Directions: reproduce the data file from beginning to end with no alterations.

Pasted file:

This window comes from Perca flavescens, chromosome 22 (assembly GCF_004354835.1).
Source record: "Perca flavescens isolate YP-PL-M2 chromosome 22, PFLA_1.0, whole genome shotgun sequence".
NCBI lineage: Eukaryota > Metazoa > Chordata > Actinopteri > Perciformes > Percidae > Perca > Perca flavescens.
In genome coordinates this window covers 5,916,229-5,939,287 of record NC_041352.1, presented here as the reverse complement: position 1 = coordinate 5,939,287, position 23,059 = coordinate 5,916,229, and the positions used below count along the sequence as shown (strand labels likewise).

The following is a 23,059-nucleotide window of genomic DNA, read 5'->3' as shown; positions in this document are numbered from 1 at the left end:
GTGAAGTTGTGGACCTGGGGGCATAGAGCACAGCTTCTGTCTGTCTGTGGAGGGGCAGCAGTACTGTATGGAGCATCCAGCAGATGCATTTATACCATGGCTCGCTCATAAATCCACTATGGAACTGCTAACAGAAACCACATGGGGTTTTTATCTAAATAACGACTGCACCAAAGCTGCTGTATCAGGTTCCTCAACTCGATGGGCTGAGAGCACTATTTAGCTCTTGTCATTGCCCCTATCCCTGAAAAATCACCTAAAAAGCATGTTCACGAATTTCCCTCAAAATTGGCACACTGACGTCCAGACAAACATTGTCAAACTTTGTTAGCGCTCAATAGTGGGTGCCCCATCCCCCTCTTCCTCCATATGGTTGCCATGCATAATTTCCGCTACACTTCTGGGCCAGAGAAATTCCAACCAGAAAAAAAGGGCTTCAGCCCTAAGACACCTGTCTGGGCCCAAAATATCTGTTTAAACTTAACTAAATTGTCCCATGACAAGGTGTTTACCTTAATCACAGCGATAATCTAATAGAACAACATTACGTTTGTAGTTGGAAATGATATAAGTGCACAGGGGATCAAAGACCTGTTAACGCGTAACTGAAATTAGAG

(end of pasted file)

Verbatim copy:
This window comes from Perca flavescens, chromosome 22 (assembly GCF_004354835.1).
Source record: "Perca flavescens isolate YP-PL-M2 chromosome 22, PFLA_1.0, whole genome shotgun sequence".
NCBI lineage: Eukaryota > Metazoa > Chordata > Actinopteri > Perciformes > Percidae > Perca > Perca flavescens.
In genome coordinates this window covers 5,916,229-5,939,287 of record NC_041352.1, presented here as the reverse complement: position 1 = coordinate 5,939,287, position 23,059 = coordinate 5,916,229, and the positions used below count along the sequence as shown (strand labels likewise).

The following is a 23,059-nucleotide window of genomic DNA, read 5'->3' as shown; positions in this document are numbered from 1 at the left end:
GTGAAGTTGTGGACCTGGGGGCATAGAGCACAGCTTCTGTCTGTCTGTGGAGGGGCAGCAGTACTGTATGGAGCATCCAGCAGATGCATTTATACCATGGCTCGCTCATAAATCCACTATGGAACTGCTAACAGAAACCACATGGGGTTTTTATCTAAATAACGACTGCACCAAAGCTGCTGTATCAGGTTCCTCAACTCGATGGGCTGAGAGCACTATTTAGCTCTTGTCATTGCCCCTATCCCTGAAAAATCACCTAAAAAGCATGTTCACGAATTTCCCTCAAAATTGGCACACTGACGTCCAGACAAACATTGTCAAACTTTGTTAGCGCTCAATAGTGGGTGCCCCATCCCCCTCTTCCTCCATATGGTTGCCATGCATAATTTCCGCTACACTTCTGGGCCAGAGAAATTCCAACCAGAAAAAAAGGGCTTCAGCCCTAAGACACCTGTCTGGGCCCAAAATATCTGTTTAAACTTAACTAAATTGTCCCATGACAAGGTGTTTACCTTAATCACAGCGATAATCTAATAGAACAACATTACGTTTGTAGTTGGAAATGATATAAGTGCACAGGGGATCAAAGACCTGTTAACGCGTAACTGAAATTAGAG